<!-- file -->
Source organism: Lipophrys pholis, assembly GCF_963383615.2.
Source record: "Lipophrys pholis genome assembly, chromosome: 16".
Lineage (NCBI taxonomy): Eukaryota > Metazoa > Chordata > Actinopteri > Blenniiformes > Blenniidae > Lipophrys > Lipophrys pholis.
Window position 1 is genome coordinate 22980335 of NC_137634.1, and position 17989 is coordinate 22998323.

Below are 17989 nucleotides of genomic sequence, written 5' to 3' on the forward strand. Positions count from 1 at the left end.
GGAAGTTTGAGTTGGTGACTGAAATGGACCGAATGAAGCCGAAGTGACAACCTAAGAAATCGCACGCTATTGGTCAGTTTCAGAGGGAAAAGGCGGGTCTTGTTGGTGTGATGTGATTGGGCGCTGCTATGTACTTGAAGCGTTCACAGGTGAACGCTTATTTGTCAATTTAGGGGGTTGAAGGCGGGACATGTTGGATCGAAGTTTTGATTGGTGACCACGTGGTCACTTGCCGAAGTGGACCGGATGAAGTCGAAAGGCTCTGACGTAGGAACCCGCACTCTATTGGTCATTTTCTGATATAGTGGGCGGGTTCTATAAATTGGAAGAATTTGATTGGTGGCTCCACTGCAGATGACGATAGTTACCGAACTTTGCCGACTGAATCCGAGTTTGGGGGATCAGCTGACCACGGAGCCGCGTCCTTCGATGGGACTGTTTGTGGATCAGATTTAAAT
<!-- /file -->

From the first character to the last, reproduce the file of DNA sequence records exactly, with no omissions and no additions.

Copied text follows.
Source organism: Lipophrys pholis, assembly GCF_963383615.2.
Source record: "Lipophrys pholis genome assembly, chromosome: 16".
Lineage (NCBI taxonomy): Eukaryota > Metazoa > Chordata > Actinopteri > Blenniiformes > Blenniidae > Lipophrys > Lipophrys pholis.
Window position 1 is genome coordinate 22980335 of NC_137634.1, and position 17989 is coordinate 22998323.

Below are 17989 nucleotides of genomic sequence, written 5' to 3' on the forward strand. Positions count from 1 at the left end.
GGAAGTTTGAGTTGGTGACTGAAATGGACCGAATGAAGCCGAAGTGACAACCTAAGAAATCGCACGCTATTGGTCAGTTTCAGAGGGAAAAGGCGGGTCTTGTTGGTGTGATGTGATTGGGCGCTGCTATGTACTTGAAGCGTTCACAGGTGAACGCTTATTTGTCAATTTAGGGGGTTGAAGGCGGGACATGTTGGATCGAAGTTTTGATTGGTGACCACGTGGTCACTTGCCGAAGTGGACCGGATGAAGTCGAAAGGCTCTGACGTAGGAACCCGCACTCTATTGGTCATTTTCTGATATAGTGGGCGGGTTCTATAAATTGGAAGAATTTGATTGGTGGCTCCACTGCAGATGACGATAGTTACCGAACTTTGCCGACTGAATCCGAGTTTGGGGGATCAGCTGACCACGGAGCCGCGTCCTTCGATGGGACTGTTTGTGGATCAGATTTAAAT